Why a loss at trial for Mount Cashel survivors taught Geoff Budden more than winning on appeal

His clients eventually won, but their graciousness in loss meant even more

Why a loss at trial for Mount Cashel survivors taught Geoff Budden more than winning on appeal
Geoff Budden

Geoff Budden could easily see a recent victory for Mount Cashel Orphanage abuse survivors as the most noteworthy part of his decades-long fight.

Budden’s clients successfully appealed a trial decision at the Newfoundland and Labrador Court of Appeal in the summer of 2020. The appeal, which Budden & Associates worked with Supreme Advocacy LLP on, resulted in a decision finding the Archdiocese of St. John's vicariously liable for horrific abuse suffered by boys at the orphanage. The Supreme Court of Canada denied leave to the Archdiocese in early 2021, and the archdiocese filed for creditor protection in late 2021.

But when he is asked for a significant moment in the case that has dominated his practice, Budden does not mention the victory. He speaks about his clients' reactions when they lost at trial.

“We called over 50 men to tell them that we had lost the case,” says Budden. “That's really the worst news you could deliver to somebody. And you wouldn't be shocked if some of them were mad at you saying ‘you screwed up, thanks for nothing,’ those kinds of negative comments. But we got none of that. I can literally say that there was no negativity, nothing other than empathy for us.”

Budden attributes his client’s reaction to the wisdom they have acquired over their long lives (his clients were at the orphanage in the 1940s and 1950s).

“The lesson I took from it was really was one about their characters, and of how their life experience, as unfortunate as [it was] in many ways, it nevertheless delivered them to this place of real graciousness.”

Budden, who grew up in the east end of St. John's, where he still lives, began his career as a criminal and family lawyer in the early 90s. He shifted to representing survivors of abuse in the late 90s and has focused on this area ever since.

Although many observers would see his work for abuse survivors as heroic, Budden shies away from this characterization.

“It would be inaccurate to say I was some sort of heroic figure taking on these great forces. I never felt it was personal like that.”

Budden also credits trailblazing lawyers in Newfoundland who took on similar cases before he did, providing a model. Before Budden, former premier Danny Williams and Jack Harris represented several dozen Mount Cashel survivors.

“I learned largely by observing what those guys were doing and doing much the same thing myself.”

Budden first started representing abuse survivors in 1991 when a lawyer he dealt with on family law matters referred a client who had been in Mount Cashel. The client wanted to speak to somebody about starting a civil action, and the other lawyer couldn't represent him due to a conflict.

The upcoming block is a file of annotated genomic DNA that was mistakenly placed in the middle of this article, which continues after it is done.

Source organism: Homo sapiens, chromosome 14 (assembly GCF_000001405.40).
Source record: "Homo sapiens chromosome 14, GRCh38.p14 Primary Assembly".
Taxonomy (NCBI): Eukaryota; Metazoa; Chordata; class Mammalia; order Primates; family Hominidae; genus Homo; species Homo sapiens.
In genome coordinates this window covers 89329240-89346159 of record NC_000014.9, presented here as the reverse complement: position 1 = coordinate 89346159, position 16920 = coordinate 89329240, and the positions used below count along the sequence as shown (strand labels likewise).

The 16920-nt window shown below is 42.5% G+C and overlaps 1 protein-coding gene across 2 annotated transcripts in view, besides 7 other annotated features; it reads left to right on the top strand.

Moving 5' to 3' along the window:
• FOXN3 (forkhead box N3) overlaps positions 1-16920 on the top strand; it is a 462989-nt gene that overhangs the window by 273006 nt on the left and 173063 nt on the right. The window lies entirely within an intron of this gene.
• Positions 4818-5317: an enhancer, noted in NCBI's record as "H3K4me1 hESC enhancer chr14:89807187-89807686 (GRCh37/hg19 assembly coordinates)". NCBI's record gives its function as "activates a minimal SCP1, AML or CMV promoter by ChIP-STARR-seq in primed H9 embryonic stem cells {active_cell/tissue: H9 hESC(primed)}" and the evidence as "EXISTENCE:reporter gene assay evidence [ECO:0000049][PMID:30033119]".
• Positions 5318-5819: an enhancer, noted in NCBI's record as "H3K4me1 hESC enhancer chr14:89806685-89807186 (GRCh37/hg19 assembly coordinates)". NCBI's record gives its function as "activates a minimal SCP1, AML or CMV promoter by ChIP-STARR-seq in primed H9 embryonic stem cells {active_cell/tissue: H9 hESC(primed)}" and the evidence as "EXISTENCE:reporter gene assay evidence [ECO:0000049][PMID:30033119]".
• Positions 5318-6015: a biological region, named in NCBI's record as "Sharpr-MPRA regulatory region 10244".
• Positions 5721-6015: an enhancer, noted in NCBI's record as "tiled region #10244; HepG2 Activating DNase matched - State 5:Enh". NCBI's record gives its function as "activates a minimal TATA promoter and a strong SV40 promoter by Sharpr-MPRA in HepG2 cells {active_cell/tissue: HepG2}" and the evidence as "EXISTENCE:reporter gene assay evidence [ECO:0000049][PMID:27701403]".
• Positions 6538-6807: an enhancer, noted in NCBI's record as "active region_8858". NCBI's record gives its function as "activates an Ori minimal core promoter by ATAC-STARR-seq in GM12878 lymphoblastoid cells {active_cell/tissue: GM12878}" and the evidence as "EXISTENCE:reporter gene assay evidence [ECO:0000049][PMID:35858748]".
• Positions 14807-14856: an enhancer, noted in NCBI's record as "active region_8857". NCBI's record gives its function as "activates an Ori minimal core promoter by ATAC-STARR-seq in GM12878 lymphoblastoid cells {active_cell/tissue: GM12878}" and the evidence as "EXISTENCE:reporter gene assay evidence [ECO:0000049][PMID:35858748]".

Budden observed the approach of Harris and Williams and says the trail they blazed meant “he did not experience any kind of hostility in the community or from the bar for taking on these institutions.”

Representing abuse survivors can take a toll on lawyers in what is often termed “secondary trauma.” But Budden says that is the nature of many other areas of law, such as criminal and family law.

He is also quick to point out that he does not see his clients as victims but as survivors.

“The cliches of a survivor as this profoundly damaged dysfunctional person is simply not true. A lot of our clients are extremely functional in certain areas. We've represented professionals, we've represented any number of quite accomplished people, but they've been damaged in other aspects of their life.”

Budden also shows empathy about his adversaries, acknowledging the devastating impact of his client’s victory on the institution, which recently filed for creditor protection.

“The Archdiocese is now attempting to come to terms with their overwhelming exposure because they lost the representative cases. They had a judgment of almost two and a half million dollars arising out of four claims. And there are probably 100 claims or more out there. So, they're looking at enormous financial damages.”

Now that the most significant case in his career is concluded, Budden is excited to focus on his inquiry work. He recently served as commission counsel on the Public Inquiry Respecting Ground Search and Rescue for Lost and Missing Persons. Since 2018, Budden has represented the Muskrat Falls Concerned Citizens Coalition at the Muskrat Falls Inquiry. He says his inquiry work has allowed him to question five former premieres of Newfoundland and Labrador and many other senior government and business leaders.

Like his work with survivors, this work has a significant public interest element, but the evidence is presented differently, which gives him less time to prepare.

“You don't necessarily get all the information in advance, so it's a real ‘think on your feet’ kind of experience. And it's also just fascinating.”

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